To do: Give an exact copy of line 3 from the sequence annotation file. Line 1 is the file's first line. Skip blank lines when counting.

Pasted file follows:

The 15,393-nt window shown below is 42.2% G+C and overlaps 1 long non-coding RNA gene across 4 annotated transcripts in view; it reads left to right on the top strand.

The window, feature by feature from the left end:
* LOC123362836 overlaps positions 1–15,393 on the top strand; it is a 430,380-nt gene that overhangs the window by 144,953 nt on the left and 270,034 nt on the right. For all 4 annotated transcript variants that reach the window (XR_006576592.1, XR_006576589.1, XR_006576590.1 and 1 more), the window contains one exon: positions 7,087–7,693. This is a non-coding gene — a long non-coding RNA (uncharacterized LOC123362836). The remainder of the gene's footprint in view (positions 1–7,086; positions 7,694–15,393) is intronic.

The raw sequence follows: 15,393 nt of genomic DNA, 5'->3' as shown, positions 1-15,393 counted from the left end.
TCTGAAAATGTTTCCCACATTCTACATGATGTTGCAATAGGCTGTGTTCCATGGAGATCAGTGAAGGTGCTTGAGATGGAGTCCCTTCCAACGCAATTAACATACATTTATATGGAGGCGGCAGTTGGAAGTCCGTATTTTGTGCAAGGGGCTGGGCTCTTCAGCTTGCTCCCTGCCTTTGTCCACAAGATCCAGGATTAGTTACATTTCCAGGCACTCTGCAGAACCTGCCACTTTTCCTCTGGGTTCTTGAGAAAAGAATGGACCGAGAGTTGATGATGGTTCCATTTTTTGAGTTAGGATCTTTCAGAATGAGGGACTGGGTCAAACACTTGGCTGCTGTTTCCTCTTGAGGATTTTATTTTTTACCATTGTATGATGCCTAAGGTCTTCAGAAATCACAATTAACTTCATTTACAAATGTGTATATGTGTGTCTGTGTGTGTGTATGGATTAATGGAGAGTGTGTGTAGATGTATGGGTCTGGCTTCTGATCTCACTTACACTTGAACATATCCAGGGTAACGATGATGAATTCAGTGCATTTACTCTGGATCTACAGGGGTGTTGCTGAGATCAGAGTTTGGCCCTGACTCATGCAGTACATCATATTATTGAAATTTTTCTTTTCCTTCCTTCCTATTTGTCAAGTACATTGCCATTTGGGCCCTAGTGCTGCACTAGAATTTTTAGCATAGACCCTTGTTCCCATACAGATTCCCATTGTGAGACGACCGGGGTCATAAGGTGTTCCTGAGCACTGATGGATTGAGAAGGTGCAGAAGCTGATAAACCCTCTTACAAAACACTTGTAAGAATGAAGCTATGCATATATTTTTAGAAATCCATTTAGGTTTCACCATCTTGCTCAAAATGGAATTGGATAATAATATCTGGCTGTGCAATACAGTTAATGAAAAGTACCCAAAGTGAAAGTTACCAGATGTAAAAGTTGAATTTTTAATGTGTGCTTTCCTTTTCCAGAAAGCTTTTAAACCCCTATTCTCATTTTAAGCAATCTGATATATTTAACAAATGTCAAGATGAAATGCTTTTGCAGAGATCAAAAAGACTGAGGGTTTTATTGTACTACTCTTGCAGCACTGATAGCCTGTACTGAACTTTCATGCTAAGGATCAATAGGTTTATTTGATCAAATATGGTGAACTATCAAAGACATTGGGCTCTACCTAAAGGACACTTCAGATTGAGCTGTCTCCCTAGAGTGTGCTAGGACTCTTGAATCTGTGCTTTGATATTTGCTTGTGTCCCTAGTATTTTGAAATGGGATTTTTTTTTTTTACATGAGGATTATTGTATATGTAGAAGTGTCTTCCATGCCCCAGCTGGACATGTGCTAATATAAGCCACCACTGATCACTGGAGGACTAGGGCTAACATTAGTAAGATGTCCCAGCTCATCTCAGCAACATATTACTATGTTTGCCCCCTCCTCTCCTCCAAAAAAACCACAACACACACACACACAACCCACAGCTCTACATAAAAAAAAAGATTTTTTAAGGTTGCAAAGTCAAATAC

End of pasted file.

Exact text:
* LOC123362836 overlaps positions 1–15,393 on the top strand; it is a 430,380-nt gene that overhangs the window by 144,953 nt on the left and 270,034 nt on the right. For all 4 annotated transcript variants that reach the window (XR_006576592.1, XR_006576589.1, XR_006576590.1 and 1 more), the window contains one exon: positions 7,087–7,693. This is a non-coding gene — a long non-coding RNA (uncharacterized LOC123362836). The remainder of the gene's footprint in view (positions 1–7,086; positions 7,694–15,393) is intronic.